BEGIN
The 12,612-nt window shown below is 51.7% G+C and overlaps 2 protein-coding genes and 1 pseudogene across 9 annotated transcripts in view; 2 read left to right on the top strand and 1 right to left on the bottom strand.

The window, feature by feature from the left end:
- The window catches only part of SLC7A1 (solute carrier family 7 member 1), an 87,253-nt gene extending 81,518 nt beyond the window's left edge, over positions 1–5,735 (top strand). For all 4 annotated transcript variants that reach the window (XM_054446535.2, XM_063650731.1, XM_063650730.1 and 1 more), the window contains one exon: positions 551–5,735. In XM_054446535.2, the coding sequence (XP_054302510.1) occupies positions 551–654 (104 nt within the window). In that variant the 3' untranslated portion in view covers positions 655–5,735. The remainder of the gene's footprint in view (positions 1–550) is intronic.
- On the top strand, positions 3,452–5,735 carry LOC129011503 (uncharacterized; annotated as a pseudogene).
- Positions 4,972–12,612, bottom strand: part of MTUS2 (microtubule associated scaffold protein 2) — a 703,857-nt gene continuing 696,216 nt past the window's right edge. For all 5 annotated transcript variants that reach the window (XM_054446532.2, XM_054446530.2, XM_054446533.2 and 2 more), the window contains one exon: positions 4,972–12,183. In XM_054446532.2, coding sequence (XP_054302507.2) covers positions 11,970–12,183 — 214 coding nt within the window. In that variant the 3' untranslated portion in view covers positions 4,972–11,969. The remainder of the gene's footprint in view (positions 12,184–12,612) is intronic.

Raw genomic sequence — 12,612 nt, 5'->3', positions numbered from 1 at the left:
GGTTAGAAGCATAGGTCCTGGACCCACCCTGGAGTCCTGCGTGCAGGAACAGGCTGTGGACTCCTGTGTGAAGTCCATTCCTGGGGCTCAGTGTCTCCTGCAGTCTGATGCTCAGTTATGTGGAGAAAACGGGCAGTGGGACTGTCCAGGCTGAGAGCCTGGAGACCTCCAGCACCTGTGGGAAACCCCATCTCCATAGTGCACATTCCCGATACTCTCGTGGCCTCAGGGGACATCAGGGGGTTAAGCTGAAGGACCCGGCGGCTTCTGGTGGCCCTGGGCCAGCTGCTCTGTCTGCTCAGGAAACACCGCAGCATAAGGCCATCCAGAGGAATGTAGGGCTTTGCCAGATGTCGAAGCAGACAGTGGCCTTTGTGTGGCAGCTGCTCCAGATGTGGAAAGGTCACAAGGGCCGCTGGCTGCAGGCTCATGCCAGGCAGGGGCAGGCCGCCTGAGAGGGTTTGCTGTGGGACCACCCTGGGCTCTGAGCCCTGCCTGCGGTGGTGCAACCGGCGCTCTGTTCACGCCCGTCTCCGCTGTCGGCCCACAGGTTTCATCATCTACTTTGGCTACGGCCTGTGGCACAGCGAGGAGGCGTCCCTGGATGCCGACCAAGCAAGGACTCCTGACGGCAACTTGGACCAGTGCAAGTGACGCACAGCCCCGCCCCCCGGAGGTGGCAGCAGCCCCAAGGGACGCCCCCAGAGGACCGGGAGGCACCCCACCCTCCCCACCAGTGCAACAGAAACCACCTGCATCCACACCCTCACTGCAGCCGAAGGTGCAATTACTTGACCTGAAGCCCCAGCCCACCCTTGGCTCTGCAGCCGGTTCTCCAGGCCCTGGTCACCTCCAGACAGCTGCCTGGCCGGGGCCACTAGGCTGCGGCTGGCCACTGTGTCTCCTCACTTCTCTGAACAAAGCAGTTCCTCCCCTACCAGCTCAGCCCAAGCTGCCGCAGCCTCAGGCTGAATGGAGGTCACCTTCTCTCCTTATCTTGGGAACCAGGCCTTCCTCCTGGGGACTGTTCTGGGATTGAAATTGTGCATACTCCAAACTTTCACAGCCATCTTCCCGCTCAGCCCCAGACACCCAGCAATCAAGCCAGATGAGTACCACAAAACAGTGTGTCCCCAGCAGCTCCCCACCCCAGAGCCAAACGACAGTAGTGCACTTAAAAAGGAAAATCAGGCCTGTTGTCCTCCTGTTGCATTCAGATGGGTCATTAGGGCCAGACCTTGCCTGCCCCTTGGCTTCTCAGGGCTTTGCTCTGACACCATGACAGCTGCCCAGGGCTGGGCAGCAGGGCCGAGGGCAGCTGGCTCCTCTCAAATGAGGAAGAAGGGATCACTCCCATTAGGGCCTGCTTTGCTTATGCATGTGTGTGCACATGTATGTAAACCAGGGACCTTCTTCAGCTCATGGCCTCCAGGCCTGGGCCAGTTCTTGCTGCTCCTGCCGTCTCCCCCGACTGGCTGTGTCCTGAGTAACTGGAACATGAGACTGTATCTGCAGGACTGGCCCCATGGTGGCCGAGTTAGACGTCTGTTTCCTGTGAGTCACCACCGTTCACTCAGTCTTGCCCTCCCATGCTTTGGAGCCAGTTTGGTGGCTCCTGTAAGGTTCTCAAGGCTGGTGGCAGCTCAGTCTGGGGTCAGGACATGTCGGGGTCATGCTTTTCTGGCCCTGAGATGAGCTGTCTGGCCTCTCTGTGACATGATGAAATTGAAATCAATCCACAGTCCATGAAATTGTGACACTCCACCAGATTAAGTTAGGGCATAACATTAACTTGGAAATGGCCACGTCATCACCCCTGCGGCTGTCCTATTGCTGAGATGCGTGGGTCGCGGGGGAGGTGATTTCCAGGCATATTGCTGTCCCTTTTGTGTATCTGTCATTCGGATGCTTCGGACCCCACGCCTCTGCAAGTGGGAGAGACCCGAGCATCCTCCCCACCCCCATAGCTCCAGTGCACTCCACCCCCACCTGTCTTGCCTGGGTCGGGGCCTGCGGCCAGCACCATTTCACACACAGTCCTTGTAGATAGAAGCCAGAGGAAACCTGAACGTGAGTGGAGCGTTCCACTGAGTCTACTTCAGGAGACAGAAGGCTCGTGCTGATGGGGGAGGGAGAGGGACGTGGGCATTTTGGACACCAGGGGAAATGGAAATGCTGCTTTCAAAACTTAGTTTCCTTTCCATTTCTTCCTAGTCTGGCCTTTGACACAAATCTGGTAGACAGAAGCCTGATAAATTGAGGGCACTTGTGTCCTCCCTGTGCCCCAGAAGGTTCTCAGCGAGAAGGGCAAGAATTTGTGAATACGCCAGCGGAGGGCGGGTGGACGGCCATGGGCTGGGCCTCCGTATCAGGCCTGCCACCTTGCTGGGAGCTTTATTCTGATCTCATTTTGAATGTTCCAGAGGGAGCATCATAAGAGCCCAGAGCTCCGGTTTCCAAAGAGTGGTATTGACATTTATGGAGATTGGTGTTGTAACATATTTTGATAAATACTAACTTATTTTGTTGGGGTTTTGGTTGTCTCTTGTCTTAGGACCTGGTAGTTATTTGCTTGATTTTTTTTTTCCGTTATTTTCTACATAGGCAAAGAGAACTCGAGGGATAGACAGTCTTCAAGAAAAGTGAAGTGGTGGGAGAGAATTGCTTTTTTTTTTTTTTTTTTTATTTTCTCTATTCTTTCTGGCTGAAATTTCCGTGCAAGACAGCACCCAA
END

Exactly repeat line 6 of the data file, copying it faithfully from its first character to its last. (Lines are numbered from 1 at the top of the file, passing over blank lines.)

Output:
Raw genomic sequence — 12,612 nt, 5'->3', positions numbered from 1 at the left: